29. ^ a b c Pennsylvania Official Transportation Map (PDF) (Map). Pennsylvania Department of Transportation. 1989. Retrieved January 15, 2010.[permanent dead link]
  30. ^ a b c Rand McNally Road Atlas (Map). Rand McNally and Company. 1998. p. 65. § WG4. ISBN 0-528-83935-7.
  31. ^ a b New York (Map) (1973 ed.). Cartography by H.M. Gousha Company. Shell Oil Company. 1973.
  32. ^ New York Thruway (Map). Cartography by Rand McNally and Company. New York State Thruway Authority. 1971.
  33. ^ New York and New Jersey Tourgide Map (Map). Cartography by Rand McNally and Company. Gulf Oil Company. 1974.
  34. ^ New York (Map) (1977–78 ed.). Cartography by General Drafting. Exxon. 1977.
  35. ^ I Love New York Tourism Map (Map). Cartography by Rand McNally and Company. State of New York. 1981.
  36. ^ New York (Map). Rand McNally and Company. 1985. ISBN 0-528-91040-X.
  37. ^ State of New York Department of Transportation (January 1, 1970). Official Description of Touring Routes in New York State (PDF). Retrieved December 16, 2009.
  38. ^ New York State Legislature. "New York State Highway Law § 341". Retrieved December 16, 2009.
  39. ^ a b c d New York State Department of Transportation. "US Route 219 (NY Route 39 to Peters Road – Section 5) – Old Site". Retrieved January 15, 2010.
  40. ^ a b Law, Mitchell (March 18, 2009). "Bridges to be decked; costs rise for new Route 219 expressway extension". Springville Journal.
  41. ^ Ackley, Brian (February 22, 2007). "Once Mother Nature cooperates, Route 219 extension project is a go". Springville Journal. Archived from the original on June 4, 2008. Retrieved January 15, 2010.
  42. ^ Zremski, Jerry (March 16, 2009). "Route 219 lost funding while study was made". The Buffalo News. Retrieved November 21, 2010.
  43. ^ "Extension of western NY's Rte. 219 opens". The Buffalo News. Associated Press. November 19, 2010. Retrieved November 21, 2010.
  44. ^ Owen, Jessie (February 11, 2010). "Route 219 to be completed in October of 2010". Springville Journal.
  45. ^ Owen, Jessie (August 18, 2010). "All options being considered for existing Route 219 high level bridge". Springville Journal. Archived from the original on 2011-07-14. Retrieved August 27, 2010.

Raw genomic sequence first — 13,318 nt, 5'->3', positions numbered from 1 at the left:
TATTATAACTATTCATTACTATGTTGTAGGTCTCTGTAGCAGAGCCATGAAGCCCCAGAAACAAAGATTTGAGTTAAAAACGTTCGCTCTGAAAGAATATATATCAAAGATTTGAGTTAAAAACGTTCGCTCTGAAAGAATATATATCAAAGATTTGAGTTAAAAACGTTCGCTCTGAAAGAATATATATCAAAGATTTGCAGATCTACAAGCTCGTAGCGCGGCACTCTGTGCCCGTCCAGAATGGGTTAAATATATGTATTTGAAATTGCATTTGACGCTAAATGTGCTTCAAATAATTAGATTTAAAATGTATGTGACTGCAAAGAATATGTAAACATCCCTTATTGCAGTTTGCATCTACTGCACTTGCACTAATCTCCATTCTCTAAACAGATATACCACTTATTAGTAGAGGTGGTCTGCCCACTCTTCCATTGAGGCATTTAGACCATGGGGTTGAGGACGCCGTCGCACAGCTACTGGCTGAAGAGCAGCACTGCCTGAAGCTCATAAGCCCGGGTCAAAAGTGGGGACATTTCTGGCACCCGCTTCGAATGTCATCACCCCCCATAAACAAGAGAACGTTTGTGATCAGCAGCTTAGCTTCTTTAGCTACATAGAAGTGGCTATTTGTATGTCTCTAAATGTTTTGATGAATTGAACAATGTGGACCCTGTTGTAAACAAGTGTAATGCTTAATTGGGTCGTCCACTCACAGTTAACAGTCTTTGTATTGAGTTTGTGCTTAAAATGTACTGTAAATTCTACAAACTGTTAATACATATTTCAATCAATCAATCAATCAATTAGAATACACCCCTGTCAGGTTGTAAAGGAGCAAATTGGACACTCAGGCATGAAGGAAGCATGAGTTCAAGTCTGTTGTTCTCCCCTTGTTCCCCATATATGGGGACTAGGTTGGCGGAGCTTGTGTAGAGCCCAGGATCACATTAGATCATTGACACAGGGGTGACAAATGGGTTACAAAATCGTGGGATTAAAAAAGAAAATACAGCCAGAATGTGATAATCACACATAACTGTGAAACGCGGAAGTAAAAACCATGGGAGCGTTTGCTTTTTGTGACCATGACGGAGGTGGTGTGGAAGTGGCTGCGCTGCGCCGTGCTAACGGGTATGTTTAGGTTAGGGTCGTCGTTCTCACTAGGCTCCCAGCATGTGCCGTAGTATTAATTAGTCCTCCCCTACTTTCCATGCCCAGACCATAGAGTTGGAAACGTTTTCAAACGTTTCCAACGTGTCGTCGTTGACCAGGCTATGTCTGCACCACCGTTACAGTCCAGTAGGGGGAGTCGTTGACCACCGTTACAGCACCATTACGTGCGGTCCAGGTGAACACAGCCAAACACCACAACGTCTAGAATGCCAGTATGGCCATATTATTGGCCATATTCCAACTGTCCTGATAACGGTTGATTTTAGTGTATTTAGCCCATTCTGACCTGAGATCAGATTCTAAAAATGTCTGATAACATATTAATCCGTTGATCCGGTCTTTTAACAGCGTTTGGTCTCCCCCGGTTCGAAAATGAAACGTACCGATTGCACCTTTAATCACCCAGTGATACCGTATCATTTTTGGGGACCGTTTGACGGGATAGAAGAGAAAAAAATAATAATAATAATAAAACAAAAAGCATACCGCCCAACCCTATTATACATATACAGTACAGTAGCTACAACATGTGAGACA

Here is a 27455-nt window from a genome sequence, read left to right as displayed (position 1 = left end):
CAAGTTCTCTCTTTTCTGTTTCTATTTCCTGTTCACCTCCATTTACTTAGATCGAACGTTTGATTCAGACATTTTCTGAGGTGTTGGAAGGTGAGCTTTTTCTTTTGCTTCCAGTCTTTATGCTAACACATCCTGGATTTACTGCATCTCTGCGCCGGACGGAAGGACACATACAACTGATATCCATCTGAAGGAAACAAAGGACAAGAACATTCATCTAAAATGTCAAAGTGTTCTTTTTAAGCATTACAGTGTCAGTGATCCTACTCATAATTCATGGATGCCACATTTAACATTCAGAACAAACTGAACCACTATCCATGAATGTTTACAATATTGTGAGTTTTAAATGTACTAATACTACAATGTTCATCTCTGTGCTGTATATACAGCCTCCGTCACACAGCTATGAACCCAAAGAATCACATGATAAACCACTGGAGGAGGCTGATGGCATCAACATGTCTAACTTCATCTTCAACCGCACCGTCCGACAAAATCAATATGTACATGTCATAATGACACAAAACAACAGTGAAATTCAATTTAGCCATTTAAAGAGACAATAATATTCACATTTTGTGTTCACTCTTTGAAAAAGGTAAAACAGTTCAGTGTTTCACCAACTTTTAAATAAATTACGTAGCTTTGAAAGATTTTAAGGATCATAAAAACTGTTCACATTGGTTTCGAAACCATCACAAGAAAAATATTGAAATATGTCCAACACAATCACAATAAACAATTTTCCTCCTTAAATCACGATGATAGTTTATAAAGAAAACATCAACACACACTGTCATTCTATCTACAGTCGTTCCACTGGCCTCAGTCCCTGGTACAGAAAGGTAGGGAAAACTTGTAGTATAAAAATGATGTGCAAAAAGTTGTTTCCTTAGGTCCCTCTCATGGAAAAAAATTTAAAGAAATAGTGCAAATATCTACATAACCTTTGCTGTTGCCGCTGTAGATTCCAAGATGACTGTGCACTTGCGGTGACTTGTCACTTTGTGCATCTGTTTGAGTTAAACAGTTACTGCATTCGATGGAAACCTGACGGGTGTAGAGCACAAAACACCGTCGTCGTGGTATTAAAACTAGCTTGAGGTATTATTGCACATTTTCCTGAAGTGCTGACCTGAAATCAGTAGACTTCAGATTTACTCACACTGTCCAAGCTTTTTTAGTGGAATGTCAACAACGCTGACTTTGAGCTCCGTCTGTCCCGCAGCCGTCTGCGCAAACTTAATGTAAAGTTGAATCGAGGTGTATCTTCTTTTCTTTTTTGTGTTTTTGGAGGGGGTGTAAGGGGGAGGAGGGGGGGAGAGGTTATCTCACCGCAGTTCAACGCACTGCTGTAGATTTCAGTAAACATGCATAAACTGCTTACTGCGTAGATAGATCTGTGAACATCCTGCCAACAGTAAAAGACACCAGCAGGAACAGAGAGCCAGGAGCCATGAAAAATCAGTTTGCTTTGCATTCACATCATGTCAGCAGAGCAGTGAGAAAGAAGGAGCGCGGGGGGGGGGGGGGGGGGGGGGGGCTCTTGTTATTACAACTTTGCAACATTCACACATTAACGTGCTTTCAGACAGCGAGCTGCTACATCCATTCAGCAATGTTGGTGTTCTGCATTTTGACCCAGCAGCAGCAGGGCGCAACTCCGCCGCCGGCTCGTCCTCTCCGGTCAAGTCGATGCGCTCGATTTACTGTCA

46. ^ "NYSDOT to Expedite Repairs on Former Route 219 Bridge". WKBW-TV. Buffalo, NY. January 31, 2012. Archived from the original on February 9, 2013. Retrieved February 1, 2012.
  47. ^ "The Byway Route". WNY Southtowns Scenic Byway Incorporated. Retrieved July 16, 2014.
  48. ^ Mahoney, Colleen (July 6, 2014). "Scenic Byway expanding to Cattaraugus County". The Springville Journal. Retrieved July 16, 2014.
  49. ^ New York State Department of Transportation. "US Route 219 (Springville to Salamanca)". Retrieved January 15, 2010.
  50. ^ Miller, Rick (February 3, 2010). "Rep. Massa plans to call mini summit in effort to keep Route 219 Expressway project moving". Olean Times Herald. Retrieved February 15, 2010.
  51. ^ Glynn, Matt (October 26, 2010). "Backers push Route 219 expressway". The Buffalo News. Retrieved November 21, 2010.
  52. ^ a b [citation needed]
  53. ^ a b "2010 Traffic Volume Report for New York State" (PDF). New York State Department of Transportation. July 25, 2011. pp. 231, 279. Archived from the original (PDF) on September 27, 2012. Retrieved August 29, 2012.
  54. ^ New York State Department of Transportation (January 2012). Official Description of Highway Touring Routes, Bicycling Touring Routes, Scenic Byways, & Commemorative/Memorial Designations in New York State (PDF). Retrieved February 1, 2012.

External links[edit]

KML is from Wikidata
U.S. Route 219
Previous state:
New York Next state: